The big re-discovery of 2012 (for me at least) was the restoration and re-release of Ted Kotcheff’s almost-lost-forever Australian classic, Wake in Fright. As an admirer of Kotcheff (First Blood, North Dallas Forty), I was honored to have a chance to interview the man this past fall about the film. Now it is finally hitting DVD and Blu-ray today. And you need to see it. Don’t just take my word for it. Musician and sometimes screenwriter Nick Cave said Wake in Fright “may be the greatest Australian film ever made.”

wake in fright

The movie tells the story of a British schoolteacher’s descent into personal demoralization at the hands of the deranged, hard-drinking residents of a remote Australian town. John Grant (Gary Bond) teaches at a tiny school in the outback. On his way to Sydney to catch a vacation flight, he stops in a rural mining town, where he is reluctantly drawn into the macho antics of the local men. After losing his money in the gambling game two-up, he is taken on a drunken and brutal kangaroo hunt with three of the beer-guzzling louts (including Donald Pleasance like you’ve never seen him, and probably never will want to see him again) – a horrifying ordeal that culminates in a night of kangaroo “hunting” and much, much darker things.

Wake in Fright had its world premiere at the 1971 Cannes Film Festival, where it was nominated for a Palme d’Or. Retitled Outback and hurried into a few theaters across the U.S. with minimal advertising support, the movie lasted barely a week before it was pulled from circulation and vanished into obscurity. For 40 years it lived only in the memory of its initial viewers, yet it has widely been acknowledged as one of the seminal films of modern Australian cinema. Author Neil Rattigan, in his book about the New Australian Cinema, Images of Australia, called it “a cinematic trip into hell. … No other Australian film offers such a savage indictment of a great number of cherished cultural perceptions.”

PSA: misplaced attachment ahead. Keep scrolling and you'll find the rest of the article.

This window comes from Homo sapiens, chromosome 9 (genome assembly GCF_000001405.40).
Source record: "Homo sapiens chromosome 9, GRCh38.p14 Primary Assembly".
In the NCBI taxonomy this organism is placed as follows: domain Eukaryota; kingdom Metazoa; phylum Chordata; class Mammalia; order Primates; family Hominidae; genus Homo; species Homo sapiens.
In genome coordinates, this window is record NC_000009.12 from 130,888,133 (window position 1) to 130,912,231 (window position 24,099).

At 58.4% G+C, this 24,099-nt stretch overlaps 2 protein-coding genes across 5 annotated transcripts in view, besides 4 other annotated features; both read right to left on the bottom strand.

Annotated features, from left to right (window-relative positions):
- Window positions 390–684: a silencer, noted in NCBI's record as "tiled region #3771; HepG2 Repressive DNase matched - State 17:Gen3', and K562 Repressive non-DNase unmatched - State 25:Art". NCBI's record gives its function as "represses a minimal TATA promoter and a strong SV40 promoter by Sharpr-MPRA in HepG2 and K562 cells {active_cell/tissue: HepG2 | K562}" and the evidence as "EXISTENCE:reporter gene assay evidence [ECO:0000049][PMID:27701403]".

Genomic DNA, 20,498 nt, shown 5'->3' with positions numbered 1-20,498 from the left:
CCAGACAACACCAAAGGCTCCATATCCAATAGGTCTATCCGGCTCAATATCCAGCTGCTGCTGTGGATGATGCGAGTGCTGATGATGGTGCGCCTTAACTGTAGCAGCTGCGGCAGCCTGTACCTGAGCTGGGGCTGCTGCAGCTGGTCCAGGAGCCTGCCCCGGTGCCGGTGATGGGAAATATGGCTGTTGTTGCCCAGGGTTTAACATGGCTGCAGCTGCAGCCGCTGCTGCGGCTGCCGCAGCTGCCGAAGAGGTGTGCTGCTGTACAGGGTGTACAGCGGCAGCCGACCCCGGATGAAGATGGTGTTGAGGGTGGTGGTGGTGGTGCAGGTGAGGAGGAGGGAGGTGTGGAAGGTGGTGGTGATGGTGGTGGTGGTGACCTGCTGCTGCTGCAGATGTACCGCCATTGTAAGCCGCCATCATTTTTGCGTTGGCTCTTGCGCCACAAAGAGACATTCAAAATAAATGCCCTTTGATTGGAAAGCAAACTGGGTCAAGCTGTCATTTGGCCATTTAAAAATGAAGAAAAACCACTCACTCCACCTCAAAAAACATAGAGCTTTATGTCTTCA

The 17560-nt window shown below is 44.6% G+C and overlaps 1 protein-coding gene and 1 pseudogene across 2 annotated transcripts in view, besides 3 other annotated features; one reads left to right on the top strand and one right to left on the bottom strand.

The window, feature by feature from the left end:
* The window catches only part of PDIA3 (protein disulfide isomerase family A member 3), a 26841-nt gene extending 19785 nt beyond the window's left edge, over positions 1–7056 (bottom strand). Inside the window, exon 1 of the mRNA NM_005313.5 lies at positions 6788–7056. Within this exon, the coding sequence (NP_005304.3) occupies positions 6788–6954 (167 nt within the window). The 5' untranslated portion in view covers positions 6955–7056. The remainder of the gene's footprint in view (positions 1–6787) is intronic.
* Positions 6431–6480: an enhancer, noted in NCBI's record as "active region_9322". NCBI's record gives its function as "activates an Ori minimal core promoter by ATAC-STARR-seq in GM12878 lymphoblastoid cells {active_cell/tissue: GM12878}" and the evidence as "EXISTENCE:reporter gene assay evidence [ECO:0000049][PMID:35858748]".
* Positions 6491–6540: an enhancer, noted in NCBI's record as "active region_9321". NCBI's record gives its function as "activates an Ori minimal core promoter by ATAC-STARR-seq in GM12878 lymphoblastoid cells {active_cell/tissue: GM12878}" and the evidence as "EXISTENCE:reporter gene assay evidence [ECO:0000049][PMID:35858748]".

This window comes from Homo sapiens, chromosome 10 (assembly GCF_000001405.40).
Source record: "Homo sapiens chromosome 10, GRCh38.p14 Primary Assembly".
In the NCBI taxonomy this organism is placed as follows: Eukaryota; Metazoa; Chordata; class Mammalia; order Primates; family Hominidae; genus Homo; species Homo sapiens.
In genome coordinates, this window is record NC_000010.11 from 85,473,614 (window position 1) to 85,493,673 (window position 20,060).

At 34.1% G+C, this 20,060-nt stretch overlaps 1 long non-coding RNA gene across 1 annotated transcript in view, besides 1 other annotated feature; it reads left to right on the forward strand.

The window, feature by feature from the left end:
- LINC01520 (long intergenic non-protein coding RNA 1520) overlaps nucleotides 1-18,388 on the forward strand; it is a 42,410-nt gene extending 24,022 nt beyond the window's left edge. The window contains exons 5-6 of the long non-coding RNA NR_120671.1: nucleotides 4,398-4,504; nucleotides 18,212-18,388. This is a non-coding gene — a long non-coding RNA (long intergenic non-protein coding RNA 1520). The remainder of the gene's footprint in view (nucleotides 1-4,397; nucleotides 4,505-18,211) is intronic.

For decades the film materials were thought to be lost, until the movie’s persistent cinematographer unearthed the original negative elements in Pennsylvania in canisters marked for imminent destruction. The materials were painstakingly restored frame by frame and the new restoration was invited back to Cannes in 2009 by cinema supernerd Martin Scorsese, who said of the film: “Wake in Fright is a deeply – and I mean deeply – unsettling and disturbing movie. I saw it when it premiered at Cannes in 1971, and it left me speechless. Visually, dramatically, atmospherically and psychologically, it’s beautifully calibrated and it gets under your skin one encounter at a time, right along with the protagonist played by Gary Bond. I’m excited that Wake in Fright has been preserved and restored and that it is finally getting the exposure it deserves.”

Extras include:
·       Audio commentary by director Ted Kotcheff and editor Anthony Buckley
·       The making-of featurette “To the Yabba and Back”
·       A Q&A with Kotcheff from the 2009 Toronto Film Festival
·       A look at the movie’s restoration
·       “Who Needs Art?” vintage segment on Wake in Fright
·       Theatrical trailers
·       A 28-page booklet

By the Blu from Amazon, or if you’re feeling really crazy, you should hop over to Drafthouse Films’ site to get one of their collector’s editions.

wake in fright